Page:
Mexico 2003

In June 2003, I boarded a flight in London on my way to Mexico. I knew nothing about Mexico. Nothing. But I had a plan. Bored of life in the UK I set off to seek my fortune in Guadalajara as an English teacher. I’d booked a four week TEFL course of some sort in Mexico’s second city, due to start mid-July. That left a couple of weeks for some sightseeing. The flight was pretty horrific. First stop was Miami, which we circled for an hour due to an electrical storm. Second stop was Merida. The plane  on to our destination,  Mexico City, was virtually empty. Yet a swarthy chap who was the spitting image of Pablo Escobar decided to sit next to me. Across the aisle a fragile old man looked close to tears and kept crossing himself. We arrived safely at midnight.

Mexico City had (has?) a terrible reputation for crime. I poked my nose outside the airport doors. I had a cigarette. I looked at the taxis. And then I paid the most I have ever paid for a hotel room – the Marriot at the airport. I hadn’t booked a hostel – I didn’t do planning in those days –  and I didn’t fancy looking for one at gone midnight. I checked out next morning, dared to grab a taxi and set off for the Zocalo, where according to my Lonely Planet Guide, a decent place called Hostel Cathedral could be found.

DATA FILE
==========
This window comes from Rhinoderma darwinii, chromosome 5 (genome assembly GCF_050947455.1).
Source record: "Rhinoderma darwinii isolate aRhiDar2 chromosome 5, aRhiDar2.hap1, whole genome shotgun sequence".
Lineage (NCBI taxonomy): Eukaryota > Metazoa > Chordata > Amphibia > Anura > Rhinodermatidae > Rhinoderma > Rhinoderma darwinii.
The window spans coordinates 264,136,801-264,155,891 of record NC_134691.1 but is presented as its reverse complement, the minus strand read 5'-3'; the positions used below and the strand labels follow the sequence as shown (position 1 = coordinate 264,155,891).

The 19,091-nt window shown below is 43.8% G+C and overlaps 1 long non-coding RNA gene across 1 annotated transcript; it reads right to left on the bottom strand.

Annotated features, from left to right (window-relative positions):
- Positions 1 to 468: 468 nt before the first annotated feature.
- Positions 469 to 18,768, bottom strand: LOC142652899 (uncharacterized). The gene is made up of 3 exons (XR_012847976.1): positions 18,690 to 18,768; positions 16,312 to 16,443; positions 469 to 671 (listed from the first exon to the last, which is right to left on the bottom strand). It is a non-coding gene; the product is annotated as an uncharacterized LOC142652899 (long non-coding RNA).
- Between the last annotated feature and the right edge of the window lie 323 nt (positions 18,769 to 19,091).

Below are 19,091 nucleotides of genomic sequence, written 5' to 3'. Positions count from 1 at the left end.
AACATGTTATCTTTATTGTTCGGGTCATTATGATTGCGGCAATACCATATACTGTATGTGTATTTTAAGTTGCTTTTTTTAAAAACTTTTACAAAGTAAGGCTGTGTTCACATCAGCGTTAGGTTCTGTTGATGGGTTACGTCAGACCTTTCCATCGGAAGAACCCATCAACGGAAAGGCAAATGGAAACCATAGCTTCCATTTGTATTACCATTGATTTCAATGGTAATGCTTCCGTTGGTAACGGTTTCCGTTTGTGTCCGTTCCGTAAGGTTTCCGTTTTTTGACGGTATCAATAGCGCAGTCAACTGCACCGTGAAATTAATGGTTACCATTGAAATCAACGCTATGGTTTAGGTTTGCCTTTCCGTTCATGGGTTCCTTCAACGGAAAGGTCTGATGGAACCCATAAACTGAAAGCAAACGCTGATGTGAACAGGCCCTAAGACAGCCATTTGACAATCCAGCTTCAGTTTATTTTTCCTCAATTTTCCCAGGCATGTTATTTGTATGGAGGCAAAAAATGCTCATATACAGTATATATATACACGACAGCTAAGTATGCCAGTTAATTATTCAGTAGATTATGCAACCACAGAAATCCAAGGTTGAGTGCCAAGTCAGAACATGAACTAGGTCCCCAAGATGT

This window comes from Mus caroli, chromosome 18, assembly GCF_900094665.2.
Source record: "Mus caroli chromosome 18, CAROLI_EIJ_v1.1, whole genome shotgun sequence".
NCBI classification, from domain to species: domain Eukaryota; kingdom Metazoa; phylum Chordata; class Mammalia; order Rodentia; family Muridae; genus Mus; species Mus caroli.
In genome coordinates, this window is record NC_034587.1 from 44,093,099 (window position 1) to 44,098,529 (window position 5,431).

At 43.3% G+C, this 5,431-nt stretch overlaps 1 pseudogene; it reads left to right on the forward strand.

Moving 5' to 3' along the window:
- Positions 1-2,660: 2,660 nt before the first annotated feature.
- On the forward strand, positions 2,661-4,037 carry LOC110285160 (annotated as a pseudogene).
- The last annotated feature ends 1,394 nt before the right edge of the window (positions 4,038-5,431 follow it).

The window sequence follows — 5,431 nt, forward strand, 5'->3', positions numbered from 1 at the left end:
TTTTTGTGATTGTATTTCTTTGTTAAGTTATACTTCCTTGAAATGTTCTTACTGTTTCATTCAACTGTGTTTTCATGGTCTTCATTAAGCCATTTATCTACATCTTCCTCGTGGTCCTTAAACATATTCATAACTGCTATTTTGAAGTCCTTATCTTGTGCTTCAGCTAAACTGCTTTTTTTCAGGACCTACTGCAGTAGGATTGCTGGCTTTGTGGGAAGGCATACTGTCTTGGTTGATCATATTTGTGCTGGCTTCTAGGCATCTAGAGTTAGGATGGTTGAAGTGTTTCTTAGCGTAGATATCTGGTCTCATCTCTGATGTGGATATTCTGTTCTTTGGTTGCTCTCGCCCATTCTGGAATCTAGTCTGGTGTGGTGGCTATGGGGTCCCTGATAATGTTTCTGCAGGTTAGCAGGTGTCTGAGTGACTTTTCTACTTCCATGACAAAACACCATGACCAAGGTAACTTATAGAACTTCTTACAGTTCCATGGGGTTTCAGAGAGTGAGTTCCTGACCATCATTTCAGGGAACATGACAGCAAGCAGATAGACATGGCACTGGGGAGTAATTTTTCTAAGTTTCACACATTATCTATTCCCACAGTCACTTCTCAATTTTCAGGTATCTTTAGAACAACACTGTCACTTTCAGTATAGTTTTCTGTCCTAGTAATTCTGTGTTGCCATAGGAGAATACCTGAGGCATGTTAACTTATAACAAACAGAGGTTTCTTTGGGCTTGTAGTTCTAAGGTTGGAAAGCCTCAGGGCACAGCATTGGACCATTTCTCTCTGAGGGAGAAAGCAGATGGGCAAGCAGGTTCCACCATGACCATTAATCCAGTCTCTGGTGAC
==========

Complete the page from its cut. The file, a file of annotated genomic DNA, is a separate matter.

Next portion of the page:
Before checking out, I booked my onward flight to Merida. I gave myself four days in Distrito Federal, and considered myself brave/foolhardly for doing so. Four fantastic days later I had already made my mind up – I would return. A week wouldn’t have been enough. Heck, with the hindsight that I’m blessed with, six years wasn’t enough! But on to Merida I went. Then Playa del Carmen, and on to Tulum – it was here that I did the TEFL place the courtesy of letting them know I wouldn’t be attending their course. I was having way too much fun in this fantastic country. Next stop was Palenque. San Cristobal de las Casas. Villahermosa – worth missing in my opinion. Veracruz.